One of the first great athletes I befriended in Detroit was Hall of Fame Lion cornerback Lem Barney. On his first series as a rookie in the NFL, Lem intercepted a Bart Starr pass on the Green Bay 20 and raced into the end zone for a touchdown, something many players don’t do in an entire career.
As Barney flipped the ball to the referee he thought to himself, “Man, this is gonna be easy!” It didn’t take him much longer to realize the truth about life in pro sports: It’s never easy for long, and as soon as it seems easy and you let your guard down, you’re done. It’s exactly that absence of certainty in pro sports that makes them so immensely popular.
After losing Game Six in Miami, Ben Wallace said, “This was a wasted season.” That’s how champions should feel. Ben didn’t want the public thinking he was satisfied with finishing second of the 15 teams in the east. He knows that once his team settles for second, it’ll never win a championship. But the season wasn’t a waste for you, was it? Didn’t 22,000 of you every night at the Palace and millions more watching on television, not love this season to death? Wasn’t starting 37-5 and dreaming of 70 wins and another championship a lot of fun?
The Pistons were perfectly prepared in 2006. They had an established veteran lineup that meshed precisely. And their new coach made as seamless a transition as could be hoped for, respecting the winning situation he inherited, energizing the offense and empowering his all star-laden lineup to contribute in decision making.
Fans tend to only see things from the perspective of their team. They tend to overlook that there is a fine line between winning and losing at this elite level, and others want it as badly or more. The Pistons encountered the same thing that took down San Antonio. Other teams have you in their sights and want what you’ve achieved as badly as you wanted it before you got it.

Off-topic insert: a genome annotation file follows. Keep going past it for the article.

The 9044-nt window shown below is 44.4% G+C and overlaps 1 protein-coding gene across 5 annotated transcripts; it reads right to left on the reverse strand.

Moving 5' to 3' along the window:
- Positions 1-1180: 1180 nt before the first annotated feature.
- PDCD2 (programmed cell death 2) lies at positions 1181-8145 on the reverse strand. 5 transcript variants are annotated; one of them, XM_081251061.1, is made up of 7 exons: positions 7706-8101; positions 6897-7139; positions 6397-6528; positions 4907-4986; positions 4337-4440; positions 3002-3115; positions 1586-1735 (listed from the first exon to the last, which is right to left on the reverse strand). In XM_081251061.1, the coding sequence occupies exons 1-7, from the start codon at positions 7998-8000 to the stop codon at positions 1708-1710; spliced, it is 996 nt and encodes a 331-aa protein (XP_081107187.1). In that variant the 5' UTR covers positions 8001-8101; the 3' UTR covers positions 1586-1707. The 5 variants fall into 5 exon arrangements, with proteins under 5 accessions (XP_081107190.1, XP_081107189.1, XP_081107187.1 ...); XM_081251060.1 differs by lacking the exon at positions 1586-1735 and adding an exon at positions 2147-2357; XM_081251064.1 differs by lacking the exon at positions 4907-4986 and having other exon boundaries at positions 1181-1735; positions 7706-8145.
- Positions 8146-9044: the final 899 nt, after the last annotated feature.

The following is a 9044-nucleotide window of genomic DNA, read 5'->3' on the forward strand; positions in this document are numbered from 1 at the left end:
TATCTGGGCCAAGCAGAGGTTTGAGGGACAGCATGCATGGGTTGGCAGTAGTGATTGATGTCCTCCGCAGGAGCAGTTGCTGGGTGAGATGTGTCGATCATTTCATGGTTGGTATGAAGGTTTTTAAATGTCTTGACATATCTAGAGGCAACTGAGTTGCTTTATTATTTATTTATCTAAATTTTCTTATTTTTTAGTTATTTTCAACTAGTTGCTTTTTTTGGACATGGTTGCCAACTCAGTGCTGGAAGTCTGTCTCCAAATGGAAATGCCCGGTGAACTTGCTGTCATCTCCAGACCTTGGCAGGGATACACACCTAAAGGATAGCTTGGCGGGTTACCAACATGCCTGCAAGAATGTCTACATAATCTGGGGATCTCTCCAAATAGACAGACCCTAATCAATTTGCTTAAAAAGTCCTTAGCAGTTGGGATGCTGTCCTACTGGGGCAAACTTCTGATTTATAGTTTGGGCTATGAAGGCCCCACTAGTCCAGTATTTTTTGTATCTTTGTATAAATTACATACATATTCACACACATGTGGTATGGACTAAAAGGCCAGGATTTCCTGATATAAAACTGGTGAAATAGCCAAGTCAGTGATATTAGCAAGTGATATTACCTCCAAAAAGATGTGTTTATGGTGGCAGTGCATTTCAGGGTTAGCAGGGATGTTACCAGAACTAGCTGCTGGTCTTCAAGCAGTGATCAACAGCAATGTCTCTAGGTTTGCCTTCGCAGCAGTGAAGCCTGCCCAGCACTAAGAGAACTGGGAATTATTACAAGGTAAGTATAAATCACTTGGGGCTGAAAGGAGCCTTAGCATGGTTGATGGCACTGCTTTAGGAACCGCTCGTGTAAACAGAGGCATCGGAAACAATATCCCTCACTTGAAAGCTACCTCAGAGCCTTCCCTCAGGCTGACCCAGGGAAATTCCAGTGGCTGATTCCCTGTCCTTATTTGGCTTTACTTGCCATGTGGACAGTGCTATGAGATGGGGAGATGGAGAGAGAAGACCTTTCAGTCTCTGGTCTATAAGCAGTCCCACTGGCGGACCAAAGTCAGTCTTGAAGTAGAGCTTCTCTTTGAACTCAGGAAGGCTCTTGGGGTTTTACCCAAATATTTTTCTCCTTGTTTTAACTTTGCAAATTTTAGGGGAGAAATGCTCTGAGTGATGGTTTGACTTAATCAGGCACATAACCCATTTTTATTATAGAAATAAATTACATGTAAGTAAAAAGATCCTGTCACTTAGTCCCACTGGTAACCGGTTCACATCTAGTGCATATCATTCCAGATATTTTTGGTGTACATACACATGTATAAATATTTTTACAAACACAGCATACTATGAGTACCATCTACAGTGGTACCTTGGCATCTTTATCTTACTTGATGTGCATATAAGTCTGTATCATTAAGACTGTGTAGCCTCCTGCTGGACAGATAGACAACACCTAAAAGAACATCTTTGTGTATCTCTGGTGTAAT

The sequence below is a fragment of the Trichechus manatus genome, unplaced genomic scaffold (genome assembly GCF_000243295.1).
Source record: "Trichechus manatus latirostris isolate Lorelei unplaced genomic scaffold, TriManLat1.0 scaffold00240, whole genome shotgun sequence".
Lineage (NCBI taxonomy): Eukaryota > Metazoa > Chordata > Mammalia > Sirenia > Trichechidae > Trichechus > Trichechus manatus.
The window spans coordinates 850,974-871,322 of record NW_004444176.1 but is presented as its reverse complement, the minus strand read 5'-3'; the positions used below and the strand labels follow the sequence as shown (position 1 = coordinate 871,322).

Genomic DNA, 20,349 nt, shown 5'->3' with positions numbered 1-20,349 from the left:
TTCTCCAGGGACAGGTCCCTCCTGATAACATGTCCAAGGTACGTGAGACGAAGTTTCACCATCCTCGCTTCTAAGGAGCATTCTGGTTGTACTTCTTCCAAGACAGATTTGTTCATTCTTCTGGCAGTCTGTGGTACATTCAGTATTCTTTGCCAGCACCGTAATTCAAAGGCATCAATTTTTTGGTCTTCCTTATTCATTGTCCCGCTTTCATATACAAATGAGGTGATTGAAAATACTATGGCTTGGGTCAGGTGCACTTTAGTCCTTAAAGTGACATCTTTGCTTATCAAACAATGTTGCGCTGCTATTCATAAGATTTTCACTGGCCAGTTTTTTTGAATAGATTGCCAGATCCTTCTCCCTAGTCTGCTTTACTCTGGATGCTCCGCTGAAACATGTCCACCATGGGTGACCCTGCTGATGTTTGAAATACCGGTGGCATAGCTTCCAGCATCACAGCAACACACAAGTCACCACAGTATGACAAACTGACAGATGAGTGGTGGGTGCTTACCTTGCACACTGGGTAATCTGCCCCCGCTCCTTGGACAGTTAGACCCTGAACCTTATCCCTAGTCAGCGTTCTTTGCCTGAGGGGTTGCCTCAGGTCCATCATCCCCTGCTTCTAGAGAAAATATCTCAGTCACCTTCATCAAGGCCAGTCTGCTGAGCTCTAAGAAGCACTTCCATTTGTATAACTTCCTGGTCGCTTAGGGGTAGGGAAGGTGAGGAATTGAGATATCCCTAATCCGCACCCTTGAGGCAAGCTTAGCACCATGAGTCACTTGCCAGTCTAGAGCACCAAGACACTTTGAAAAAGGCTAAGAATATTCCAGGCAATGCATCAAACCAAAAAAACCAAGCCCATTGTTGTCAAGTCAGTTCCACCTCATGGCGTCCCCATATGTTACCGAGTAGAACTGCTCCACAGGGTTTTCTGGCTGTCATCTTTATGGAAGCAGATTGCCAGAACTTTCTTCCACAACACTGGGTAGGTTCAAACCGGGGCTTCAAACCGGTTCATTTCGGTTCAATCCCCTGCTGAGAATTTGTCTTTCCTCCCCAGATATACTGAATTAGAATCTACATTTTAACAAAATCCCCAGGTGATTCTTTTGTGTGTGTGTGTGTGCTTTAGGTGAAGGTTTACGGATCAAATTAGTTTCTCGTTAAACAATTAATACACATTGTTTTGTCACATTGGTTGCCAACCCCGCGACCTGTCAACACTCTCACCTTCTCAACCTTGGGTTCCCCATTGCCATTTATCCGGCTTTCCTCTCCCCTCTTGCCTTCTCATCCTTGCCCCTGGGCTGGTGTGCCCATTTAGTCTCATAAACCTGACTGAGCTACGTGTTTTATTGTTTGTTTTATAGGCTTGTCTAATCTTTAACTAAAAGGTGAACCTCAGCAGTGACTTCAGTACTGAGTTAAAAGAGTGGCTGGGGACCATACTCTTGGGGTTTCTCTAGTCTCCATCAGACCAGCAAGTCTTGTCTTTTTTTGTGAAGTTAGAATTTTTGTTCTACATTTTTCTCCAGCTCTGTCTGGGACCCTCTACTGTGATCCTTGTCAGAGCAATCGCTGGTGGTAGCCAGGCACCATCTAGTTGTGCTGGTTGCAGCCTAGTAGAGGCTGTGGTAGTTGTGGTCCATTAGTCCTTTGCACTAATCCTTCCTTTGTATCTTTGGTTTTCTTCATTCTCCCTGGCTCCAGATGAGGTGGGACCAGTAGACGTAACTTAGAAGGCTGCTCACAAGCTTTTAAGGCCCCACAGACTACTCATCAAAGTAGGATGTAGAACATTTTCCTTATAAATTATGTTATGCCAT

In the Pistons case, Miami had their hearts cut out when the Pistons beat them in games six and seven last spring. Pat Riley, one of the greatest coaches in history, returned to the bench and brought in four proven players to mesh with his two superstars. He also motivated Shaquille O’Neal to lose 25 pounds and nursed him to health the first half of the season. The Heat had just one mission – dethrone and avenge the Pistons, and their established stars and the new players all bought into it – willing to sacrifice in any way they were asked in order to achieve the greater goal.
The Pistons were the perfect regular season team. They had a proven, championship lineup with an amazing run of success. They incurred no injuries and rolled past less developed teams that were still searching for success.
Miami was the opposite. Riley was integrating James Posey and three guys -- Gary Payton, Jason Williams and Antoine Walker who were accustomed to playing starting and starring roles. Shaq was hurt the first half of the year and Riley was content to use the regular season to create familiarity and develop their formula. When the playoffs came, Miami was ready to roll.
No matter what raging blather you hear on talk radio or around the water cooler, you should take the measured approach with your friends and co-workers. The Pistons are still one of basketball’s top four teams with the established framework and experience to win more championships. Joe Dumars has his finger on the pulse of his team and of the league in general and will do some of the things Riley did.
Dumars will measure the Ben Wallace situation and see if Ben will take a contract that will fit in with the Pistons long range plans. Part of basketball’s Catch-22 structure is that the more great players you develop, the less cash remains to satisfy all of them. Ben may have to decide – do I want to stay with teammates I care for, an organization that’s loyal to me and renew our mission? Or, do I want to believe I can find the same success, satisfaction and happiness with someone who will lure me for more money? It’s an intensely personal decision that no one can make for him, and he should step away for a while and gauge his feelings.
No matter what Ben does, the Pistons are now the hunters and not the hunted. They know that staying on top is harder than getting to the top. It is time for them to reassess their goals and reaffirm their dedication, trust and commitment to each other and their leaders.
The Pistons really don’t believe 2006 was a wasted season. They know it was an integral part of their growth, maturity and ongoing legacy. They recognize the new sheriff down in Miami and they must vow to replicate the hunger and single-minded desire the Heat brought to the 2006 playoffs.
And they know they must ignore the so-called experts and all the accompanying blather that will attempt to pick apart and minimize the many great things they’ve already accomplished and still can accomplish in the seasons to come.